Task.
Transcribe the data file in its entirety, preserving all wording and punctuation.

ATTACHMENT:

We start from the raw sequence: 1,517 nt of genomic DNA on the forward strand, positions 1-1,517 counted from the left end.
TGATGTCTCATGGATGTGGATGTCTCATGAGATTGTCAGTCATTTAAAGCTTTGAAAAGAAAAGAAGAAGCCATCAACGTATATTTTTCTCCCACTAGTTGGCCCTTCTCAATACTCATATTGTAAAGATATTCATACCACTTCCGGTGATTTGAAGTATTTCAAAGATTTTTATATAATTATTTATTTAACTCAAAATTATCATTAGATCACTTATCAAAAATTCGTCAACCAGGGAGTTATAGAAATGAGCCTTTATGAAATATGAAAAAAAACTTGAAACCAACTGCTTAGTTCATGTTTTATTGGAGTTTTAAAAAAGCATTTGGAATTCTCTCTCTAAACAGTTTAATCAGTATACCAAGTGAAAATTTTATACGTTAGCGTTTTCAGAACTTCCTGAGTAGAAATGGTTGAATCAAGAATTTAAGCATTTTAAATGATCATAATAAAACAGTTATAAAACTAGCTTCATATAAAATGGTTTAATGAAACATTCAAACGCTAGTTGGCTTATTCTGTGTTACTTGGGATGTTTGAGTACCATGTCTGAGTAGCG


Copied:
We start from the raw sequence: 1,517 nt of genomic DNA on the forward strand, positions 1-1,517 counted from the left end.
TGATGTCTCATGGATGTGGATGTCTCATGAGATTGTCAGTCATTTAAAGCTTTGAAAAGAAAAGAAGAAGCCATCAACGTATATTTTTCTCCCACTAGTTGGCCCTTCTCAATACTCATATTGTAAAGATATTCATACCACTTCCGGTGATTTGAAGTATTTCAAAGATTTTTATATAATTATTTATTTAACTCAAAATTATCATTAGATCACTTATCAAAAATTCGTCAACCAGGGAGTTATAGAAATGAGCCTTTATGAAATATGAAAAAAAACTTGAAACCAACTGCTTAGTTCATGTTTTATTGGAGTTTTAAAAAAGCATTTGGAATTCTCTCTCTAAACAGTTTAATCAGTATACCAAGTGAAAATTTTATACGTTAGCGTTTTCAGAACTTCCTGAGTAGAAATGGTTGAATCAAGAATTTAAGCATTTTAAATGATCATAATAAAACAGTTATAAAACTAGCTTCATATAAAATGGTTTAATGAAACATTCAAACGCTAGTTGGCTTATTCTGTGTTACTTGGGATGTTTGAGTACCATGTCTGAGTAGCG